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For nearly a half century the Right and Left have battled over Big Ideas and, at least to me, it is abundantly clear that “conservatives” (regardless of particular stripe) have suffered one defeat after another. Whether in the universities, government regulations, the mass media or the popular culture, let alone transforming the English language into... Read More
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The Politically Correct assault on the university is relentless but the University of Chicago has recently seemingly provided a victory for fans of intellectual freedom. John Ellison, Chicago’s Dean of Students sent a letter to the incoming freshmen class stating, "You will find that we expect members of our community to be engaged in rigorous... Read More
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For-Profit Education and the Crisis of the Commons
The rapid decline of the ITT for profit-college may represent a pivotal moment in modern history, as seen in rising challenges to predatory capitalism. ITT is in deep trouble, subject to numerous lawsuits, from the Securities and Exchange Commission and Consumer Finance and Protection Bureau (CFPB) for defrauding students. The con that is for-profit education... Read More
American universities are a mess, everything from embracing merit-killing diversity, enrolling guaranteed –to fail dummies, hiring parasitic Deans of Inclusion to permitting thugs to stifle free speech. And this list hardly ends the tale of woe. All are shakedown and no matter how stupid or costly, the campus apparatchiki surrender at the first sign of... Read More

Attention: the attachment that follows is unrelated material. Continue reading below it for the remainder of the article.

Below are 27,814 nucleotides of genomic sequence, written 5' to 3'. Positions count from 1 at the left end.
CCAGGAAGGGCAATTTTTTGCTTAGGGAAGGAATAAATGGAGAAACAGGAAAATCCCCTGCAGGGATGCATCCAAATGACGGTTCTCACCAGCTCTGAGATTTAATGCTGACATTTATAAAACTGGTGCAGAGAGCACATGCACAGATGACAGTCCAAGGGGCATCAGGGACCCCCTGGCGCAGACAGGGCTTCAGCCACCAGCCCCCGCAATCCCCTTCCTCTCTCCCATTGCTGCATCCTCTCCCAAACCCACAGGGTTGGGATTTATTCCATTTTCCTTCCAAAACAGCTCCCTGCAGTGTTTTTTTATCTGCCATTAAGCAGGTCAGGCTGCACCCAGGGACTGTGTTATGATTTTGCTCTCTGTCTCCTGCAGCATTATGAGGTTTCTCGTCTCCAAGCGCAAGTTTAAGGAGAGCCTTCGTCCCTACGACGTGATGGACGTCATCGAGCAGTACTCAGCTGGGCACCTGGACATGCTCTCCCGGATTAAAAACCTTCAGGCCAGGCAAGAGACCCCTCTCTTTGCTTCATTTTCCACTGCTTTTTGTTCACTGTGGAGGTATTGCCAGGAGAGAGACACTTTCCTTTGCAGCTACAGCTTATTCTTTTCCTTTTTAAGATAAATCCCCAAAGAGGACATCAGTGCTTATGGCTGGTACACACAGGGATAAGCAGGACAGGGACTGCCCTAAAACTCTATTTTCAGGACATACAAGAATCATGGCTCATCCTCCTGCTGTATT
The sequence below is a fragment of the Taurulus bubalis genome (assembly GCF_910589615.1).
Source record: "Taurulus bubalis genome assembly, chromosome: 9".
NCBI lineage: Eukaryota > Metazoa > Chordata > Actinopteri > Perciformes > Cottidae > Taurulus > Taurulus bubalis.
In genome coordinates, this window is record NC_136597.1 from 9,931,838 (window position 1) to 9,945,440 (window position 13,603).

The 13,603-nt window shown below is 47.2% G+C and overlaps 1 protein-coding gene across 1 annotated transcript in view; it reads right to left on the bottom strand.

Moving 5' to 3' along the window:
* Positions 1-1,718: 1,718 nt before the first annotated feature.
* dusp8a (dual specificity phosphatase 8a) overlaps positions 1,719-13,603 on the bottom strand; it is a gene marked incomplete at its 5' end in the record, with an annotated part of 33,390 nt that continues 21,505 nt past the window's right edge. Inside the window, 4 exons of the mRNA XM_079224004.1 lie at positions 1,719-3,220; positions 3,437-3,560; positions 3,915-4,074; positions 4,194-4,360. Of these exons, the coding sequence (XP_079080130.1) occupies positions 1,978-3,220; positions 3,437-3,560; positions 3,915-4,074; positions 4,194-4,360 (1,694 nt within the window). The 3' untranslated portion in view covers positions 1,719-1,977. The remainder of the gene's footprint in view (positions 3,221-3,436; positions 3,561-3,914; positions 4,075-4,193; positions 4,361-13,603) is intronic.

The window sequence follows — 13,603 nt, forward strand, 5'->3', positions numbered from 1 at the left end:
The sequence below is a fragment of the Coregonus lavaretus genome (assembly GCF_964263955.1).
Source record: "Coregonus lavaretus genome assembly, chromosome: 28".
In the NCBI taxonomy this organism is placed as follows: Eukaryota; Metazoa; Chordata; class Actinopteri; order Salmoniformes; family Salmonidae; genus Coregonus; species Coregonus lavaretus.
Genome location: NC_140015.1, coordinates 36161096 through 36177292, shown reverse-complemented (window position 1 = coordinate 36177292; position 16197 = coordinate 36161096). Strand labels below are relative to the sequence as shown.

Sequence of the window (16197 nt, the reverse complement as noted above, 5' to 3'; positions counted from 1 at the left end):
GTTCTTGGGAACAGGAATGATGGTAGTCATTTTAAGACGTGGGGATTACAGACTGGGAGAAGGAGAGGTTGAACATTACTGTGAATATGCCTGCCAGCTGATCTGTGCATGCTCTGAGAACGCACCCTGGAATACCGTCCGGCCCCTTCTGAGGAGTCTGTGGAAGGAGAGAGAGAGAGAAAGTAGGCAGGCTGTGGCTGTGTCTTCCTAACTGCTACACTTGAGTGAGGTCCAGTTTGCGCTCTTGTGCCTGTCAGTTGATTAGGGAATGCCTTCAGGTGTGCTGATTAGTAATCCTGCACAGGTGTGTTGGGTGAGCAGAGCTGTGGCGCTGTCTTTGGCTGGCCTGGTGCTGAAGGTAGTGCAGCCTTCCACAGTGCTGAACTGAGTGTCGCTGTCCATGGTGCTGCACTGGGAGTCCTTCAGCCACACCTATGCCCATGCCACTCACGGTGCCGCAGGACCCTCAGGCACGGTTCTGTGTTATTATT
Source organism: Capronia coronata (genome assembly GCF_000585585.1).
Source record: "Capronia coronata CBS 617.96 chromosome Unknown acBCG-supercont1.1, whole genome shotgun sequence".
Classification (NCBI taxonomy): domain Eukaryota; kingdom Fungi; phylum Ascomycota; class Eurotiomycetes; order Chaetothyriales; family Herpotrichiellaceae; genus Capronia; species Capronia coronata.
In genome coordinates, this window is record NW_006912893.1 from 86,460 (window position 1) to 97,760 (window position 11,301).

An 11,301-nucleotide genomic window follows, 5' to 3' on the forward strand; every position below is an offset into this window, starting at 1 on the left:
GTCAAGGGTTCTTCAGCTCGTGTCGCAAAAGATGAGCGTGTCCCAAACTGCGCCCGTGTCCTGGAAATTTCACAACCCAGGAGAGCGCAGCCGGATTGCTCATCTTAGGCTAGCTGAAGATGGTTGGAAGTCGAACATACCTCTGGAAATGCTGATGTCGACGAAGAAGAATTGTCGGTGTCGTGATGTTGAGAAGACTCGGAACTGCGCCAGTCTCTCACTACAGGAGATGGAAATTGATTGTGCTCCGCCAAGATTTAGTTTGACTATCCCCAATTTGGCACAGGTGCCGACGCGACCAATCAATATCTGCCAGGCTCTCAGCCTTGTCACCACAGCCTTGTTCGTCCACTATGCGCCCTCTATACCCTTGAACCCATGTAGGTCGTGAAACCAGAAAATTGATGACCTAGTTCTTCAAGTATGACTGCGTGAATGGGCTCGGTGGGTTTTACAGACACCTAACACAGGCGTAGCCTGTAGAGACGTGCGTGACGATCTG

Berry Library at Dartmouth: not a \"safe space\" for white students, assaulted by \"Black Lives Matter\" demonstrators in November. Credit: VDare.com.
Living as a white guy in America after having grown up elsewhere, I must say, I don’t see much ill-will towards blacks among my fellow whites. There are traces of it, I know; I read the comment threads. The vast majority of white Americans, however, wish no harm to blacks, nor any restriction of their... Read More
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Dear ___, You asked how college was when I was a kid, in the late Epicene, and what I thought of schools today. Herewith an answer which I will probably post on my website as I think the matter important: Much has changed. Long ago, before 1965 say, college was understood to be for the... Read More